Five Reasons the World Needs to Pay Heed to India’s New Maritime Security Strategy

With the term ‘Indo-Pacific’ being mentioned only once in the revised strategy, it is clear the core focus for the navy wisely remains the Indian Ocean.


Cover page of Ensuring Secure Seas: Indian Maritime Security Strategy.
October 10, 2015, 185 pages

Credit must be given to India’s Chief of Naval Staff Admiral Robin Dhowan for articulating a proactive strategy for the navy’s expanding roles and responsibilities in the Indian Ocean over the next ten years. This is evident from the recent official publication of India’s comprehensively revised maritime security strategy Ensuring Secure Seas, although it is currently still under restricted distribution. This change is in contrast to the 2007 maritime strategy which it replaces, which was relatively conservative.

Growing civil-military convergence

This strategy is marked by a critical development, the growing civil-military consensus on the importance of the sea for India’s prosperity and security. This was not the case when my second book, India’s Maritime Security, was published 15 years ago. At that time, there were few among the top political leadership in the then BJP-led NDA government who fully understood the growing political-security and geo-economic importance of the Indian Ocean for India. Indeed, during my stint at the National Security Council Secretariat (NSCS) in New Delhi at that time, there were senior ministers who refused to accept a blurring of lines between civilian and military issues at sea. This was most forcibly apparent when ten Pakistan-based Lashker-e-Taiba terrorists used the sea route to travel from Karachi to carry out the Mumbai terror attacks of 26-28 November 2008. In its aftermath the then Congress-led UPA government carried out an overhaul of coastal security and, in February 2009, formally gave the navy an expanded responsibility for the overall maritime security of the country, including coastal and offshore security. This was an unprecedented responsibility for an armed service whose role in relation to government had largely been limited to assistance to civilian authority.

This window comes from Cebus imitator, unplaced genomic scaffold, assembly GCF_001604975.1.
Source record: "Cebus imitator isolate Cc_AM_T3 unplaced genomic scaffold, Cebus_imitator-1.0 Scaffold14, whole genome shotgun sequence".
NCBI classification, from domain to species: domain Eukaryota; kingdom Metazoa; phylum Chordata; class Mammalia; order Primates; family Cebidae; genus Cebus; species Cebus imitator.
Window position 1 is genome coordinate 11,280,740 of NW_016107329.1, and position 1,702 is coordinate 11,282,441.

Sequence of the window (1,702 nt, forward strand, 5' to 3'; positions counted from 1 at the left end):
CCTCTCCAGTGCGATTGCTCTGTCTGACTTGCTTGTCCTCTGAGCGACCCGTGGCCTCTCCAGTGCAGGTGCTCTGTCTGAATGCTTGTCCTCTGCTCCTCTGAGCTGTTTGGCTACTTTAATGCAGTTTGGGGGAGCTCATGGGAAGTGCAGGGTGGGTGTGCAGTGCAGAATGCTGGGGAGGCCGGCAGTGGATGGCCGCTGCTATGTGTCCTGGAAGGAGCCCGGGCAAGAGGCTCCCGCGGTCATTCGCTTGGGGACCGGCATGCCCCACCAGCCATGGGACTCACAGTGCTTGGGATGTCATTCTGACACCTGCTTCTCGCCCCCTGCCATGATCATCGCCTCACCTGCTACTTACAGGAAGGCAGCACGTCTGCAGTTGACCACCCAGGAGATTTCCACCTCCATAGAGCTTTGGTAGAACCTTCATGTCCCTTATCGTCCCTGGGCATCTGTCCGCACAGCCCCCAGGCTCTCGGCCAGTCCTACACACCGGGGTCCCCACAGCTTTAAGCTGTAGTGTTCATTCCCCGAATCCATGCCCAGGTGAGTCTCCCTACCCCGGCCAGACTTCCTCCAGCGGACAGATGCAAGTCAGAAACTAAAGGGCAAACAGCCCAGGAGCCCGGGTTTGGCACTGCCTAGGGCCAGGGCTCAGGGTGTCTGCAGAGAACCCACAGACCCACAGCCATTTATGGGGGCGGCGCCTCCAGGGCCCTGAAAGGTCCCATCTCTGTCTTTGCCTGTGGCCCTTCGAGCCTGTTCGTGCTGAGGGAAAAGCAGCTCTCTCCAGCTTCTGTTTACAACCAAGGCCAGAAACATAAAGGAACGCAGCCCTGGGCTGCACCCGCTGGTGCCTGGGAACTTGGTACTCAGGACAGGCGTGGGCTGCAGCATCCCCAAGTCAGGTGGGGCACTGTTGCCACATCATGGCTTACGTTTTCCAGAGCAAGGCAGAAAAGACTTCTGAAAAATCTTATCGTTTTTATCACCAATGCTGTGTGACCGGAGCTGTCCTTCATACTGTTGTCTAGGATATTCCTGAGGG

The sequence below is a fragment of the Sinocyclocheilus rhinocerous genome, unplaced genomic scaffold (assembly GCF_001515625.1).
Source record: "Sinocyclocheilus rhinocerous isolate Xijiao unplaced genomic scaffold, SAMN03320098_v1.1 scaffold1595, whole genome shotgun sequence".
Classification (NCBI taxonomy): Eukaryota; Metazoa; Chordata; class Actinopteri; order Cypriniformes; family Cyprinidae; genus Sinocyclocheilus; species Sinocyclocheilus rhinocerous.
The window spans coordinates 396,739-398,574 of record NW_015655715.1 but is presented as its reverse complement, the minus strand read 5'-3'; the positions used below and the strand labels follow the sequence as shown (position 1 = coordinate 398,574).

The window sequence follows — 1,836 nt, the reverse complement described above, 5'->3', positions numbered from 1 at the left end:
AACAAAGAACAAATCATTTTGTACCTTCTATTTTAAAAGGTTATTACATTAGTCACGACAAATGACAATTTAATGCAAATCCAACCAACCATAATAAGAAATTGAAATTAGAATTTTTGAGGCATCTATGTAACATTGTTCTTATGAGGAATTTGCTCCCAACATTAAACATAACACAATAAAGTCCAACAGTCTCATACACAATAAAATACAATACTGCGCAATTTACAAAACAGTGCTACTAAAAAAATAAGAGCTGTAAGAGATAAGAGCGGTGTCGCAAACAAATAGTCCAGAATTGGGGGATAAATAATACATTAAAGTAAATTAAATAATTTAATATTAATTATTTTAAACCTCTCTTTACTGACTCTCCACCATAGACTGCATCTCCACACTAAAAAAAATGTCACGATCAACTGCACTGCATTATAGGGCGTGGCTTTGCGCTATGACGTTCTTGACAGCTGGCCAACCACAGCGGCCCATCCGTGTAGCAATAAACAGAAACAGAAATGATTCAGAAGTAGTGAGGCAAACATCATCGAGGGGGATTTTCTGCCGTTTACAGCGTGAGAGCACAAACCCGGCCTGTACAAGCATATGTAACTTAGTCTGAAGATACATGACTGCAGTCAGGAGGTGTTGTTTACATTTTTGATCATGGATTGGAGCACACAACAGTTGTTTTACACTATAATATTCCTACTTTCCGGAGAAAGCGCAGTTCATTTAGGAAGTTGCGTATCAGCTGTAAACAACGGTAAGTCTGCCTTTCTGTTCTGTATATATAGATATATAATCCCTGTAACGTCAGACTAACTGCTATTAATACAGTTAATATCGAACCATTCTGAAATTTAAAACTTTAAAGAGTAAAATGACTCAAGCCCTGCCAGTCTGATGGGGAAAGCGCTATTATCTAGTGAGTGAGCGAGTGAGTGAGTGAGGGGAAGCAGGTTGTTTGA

Economic factors also lie behind the civil-military convergence over maritime security. With higher economic growth fuelled by greater energy consumption, India is dependent on the Indian Ocean for both trade and energy. Over 90% of India’s foreign trade by volume and 70% in value terms is seaborne, accounting for 42% of India’s GDP. Its oil imports have increased to nearly 80% of total demand. Most major international shipping lanes in the Indian Ocean are located close to India’s island territories.

 The navy’s primary driver towards increasing its capabilities is China’s assertive policy towards India and the expansion of Chinese influence in the Indian Ocean, which it perceives as possible encirclement. Pakistan’s naval aviation and expanding submarine force also present a threat to the Indian navy. The possibility that nuclear-armed missiles could be deployed aboard four Pakistani surface ships would require these ships to be tracked as a priority, thereby requiring considerable Indian naval effort and resources.

Modi’s Indian Ocean policy

Prime Minister Narendra Modi has set the Indian Ocean as a foreign-policy priority, with maritime dominance apparently the goal as India seeks to counter China’s expansionist policies and confront maritime terrorism.

Modi’s first visit outside Delhi after his swearing-in ceremony was to go aboard the Indian aircraft carrier Vikramaditya off Goa in June 2014 and induct this powerful warship into the navy. In March 2015, Modi unveiled a four-part framework for the Indian Ocean, focusing on: defending India’s interests and maritime territory (in particular countering terrorism); deepening economic and security cooperation with maritime neighbours and island states; promoting collective action for peace and security; and seeking a more integrated and cooperative future for sustainable development. For the first time, Defence Minister Manohar Parrikar formally released the navy’s official strategy at the Naval Commanders Conference in New Delhi on 26 October 2015. Earlier this week, Modi held the first combined commanders conference aboard the Vikramaditya, 40 nautical miles off the Kochi coast in the Arabian Sea.

Five key differences in strategy

Although the revised strategy is not the result of this initiative, it serves to complement it. With the term ‘Indo-Pacific’ being mentioned only once in the revised strategy, it is clear the core focus for the navy wisely remains the Indian Ocean. Indeed, it is significant in five ways.